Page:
It’s not today that I warn about this, loving black men. Although black hyper-sexualization (which in the novela will be once again exposed by the Regina character, played by Camila Pitanga) can turn into a two-way street of advantages and disadvantages for us as warns the philosopher Cornel West in Questão de Raça, we can end up being murdered symbolically as the Cristóvão character in this post-colonial Babilônia.
Daniel Dos Santos (DanDan) has a degree in History from the State University of Bahia – Campus V, a founding member and resident researcher of the Interdisciplinary Center of African and Afro-Brazilian Studies (AFROUNEB). He is currently a Masters student of the Multidisciplinary Program of Post-Graduate Studies in Culture and Society at the Federal University of Bahia.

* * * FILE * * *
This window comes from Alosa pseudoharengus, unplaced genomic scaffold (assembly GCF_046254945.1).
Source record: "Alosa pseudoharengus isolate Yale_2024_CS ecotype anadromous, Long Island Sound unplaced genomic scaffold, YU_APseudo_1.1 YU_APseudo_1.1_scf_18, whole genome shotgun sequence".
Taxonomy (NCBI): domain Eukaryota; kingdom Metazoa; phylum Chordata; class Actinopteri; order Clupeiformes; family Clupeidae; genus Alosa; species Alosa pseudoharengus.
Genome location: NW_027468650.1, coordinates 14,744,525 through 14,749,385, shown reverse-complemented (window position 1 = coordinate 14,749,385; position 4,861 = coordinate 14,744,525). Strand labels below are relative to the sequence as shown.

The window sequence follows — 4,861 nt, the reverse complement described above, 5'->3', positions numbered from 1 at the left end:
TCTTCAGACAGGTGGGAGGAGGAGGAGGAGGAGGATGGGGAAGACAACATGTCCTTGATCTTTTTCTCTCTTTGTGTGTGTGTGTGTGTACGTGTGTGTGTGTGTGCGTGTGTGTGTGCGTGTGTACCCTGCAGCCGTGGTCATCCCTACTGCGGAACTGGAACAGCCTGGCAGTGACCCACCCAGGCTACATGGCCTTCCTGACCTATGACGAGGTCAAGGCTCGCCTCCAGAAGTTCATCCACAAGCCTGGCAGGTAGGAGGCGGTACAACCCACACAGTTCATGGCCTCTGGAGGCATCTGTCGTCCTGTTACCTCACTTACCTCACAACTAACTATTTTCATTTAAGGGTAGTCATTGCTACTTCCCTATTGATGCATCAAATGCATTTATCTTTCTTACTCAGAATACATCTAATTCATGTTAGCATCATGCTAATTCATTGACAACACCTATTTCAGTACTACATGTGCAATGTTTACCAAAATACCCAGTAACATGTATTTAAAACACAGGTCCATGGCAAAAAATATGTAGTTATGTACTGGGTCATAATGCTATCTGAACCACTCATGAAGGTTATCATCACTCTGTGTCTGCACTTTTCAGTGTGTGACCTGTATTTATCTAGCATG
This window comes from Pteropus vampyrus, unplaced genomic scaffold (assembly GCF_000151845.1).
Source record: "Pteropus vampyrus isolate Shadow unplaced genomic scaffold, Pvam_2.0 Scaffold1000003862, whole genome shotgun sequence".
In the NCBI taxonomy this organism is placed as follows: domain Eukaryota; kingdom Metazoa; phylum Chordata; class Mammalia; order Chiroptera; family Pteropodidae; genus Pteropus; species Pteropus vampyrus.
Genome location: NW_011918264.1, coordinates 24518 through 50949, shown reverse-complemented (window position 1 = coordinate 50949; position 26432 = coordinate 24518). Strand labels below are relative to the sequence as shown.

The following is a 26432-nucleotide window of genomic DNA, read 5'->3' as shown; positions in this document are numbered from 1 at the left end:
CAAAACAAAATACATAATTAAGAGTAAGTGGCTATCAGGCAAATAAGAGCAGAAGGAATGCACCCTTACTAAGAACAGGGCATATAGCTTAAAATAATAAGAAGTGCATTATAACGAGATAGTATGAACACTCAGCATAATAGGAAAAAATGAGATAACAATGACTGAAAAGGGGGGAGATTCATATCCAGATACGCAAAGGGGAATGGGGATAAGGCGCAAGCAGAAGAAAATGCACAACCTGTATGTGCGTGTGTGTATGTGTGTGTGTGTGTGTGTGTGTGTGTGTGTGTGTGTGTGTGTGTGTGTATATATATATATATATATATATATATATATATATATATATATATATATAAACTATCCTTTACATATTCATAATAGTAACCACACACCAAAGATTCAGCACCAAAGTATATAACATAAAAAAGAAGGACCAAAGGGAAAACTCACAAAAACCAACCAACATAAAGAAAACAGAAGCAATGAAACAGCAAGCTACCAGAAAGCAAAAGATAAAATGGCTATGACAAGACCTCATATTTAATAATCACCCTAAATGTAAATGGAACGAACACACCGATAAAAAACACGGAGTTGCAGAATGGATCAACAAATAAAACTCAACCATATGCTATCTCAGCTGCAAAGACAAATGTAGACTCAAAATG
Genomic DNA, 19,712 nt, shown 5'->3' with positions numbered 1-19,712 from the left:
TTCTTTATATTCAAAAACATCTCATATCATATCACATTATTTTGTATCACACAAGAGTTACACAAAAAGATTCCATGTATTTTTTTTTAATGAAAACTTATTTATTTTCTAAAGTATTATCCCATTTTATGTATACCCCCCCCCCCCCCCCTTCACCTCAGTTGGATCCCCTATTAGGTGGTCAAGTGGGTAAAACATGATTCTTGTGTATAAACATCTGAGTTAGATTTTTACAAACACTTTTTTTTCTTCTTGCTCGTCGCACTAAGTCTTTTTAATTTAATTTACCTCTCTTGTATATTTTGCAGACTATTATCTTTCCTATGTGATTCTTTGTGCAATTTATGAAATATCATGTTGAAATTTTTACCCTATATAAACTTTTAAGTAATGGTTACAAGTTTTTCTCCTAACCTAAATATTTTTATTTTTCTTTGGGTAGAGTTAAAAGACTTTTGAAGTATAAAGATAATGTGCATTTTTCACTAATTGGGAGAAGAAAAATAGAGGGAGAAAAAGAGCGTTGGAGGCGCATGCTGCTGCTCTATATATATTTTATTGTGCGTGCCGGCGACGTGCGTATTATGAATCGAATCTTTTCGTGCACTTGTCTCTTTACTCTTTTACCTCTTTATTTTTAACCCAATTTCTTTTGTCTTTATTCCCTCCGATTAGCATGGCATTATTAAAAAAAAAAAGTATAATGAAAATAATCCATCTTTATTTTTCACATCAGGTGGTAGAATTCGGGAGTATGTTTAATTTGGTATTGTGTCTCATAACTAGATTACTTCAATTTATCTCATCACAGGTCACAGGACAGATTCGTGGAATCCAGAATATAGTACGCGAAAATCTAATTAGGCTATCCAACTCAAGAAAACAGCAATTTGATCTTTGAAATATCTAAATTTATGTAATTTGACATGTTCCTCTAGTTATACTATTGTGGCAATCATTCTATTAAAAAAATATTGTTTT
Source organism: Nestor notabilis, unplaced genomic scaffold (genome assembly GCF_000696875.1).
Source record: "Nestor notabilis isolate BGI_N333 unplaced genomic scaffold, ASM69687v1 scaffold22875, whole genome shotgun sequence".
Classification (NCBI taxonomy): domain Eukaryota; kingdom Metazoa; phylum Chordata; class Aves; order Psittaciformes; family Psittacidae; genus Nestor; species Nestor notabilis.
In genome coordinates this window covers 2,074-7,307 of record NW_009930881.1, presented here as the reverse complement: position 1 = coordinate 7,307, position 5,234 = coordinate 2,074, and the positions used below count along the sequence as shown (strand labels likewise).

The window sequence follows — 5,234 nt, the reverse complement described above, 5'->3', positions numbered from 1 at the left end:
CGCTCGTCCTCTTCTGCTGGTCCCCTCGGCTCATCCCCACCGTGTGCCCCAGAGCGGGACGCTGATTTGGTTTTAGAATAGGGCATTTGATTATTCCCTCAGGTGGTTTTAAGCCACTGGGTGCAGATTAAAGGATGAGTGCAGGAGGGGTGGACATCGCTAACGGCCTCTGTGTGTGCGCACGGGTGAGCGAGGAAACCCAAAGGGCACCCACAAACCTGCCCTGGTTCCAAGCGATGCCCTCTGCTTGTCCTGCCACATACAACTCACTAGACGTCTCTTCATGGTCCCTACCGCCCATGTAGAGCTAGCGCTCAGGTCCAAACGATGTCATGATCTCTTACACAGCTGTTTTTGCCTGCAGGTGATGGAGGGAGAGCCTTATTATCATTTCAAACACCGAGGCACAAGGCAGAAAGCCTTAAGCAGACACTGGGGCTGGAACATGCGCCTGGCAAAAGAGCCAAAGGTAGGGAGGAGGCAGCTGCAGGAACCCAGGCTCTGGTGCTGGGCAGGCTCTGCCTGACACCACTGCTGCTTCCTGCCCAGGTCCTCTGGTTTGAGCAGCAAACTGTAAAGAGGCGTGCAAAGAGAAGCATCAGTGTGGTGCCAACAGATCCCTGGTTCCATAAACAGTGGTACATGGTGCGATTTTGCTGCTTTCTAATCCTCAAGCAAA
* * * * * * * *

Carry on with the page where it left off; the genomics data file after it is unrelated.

Source: Portal Geledés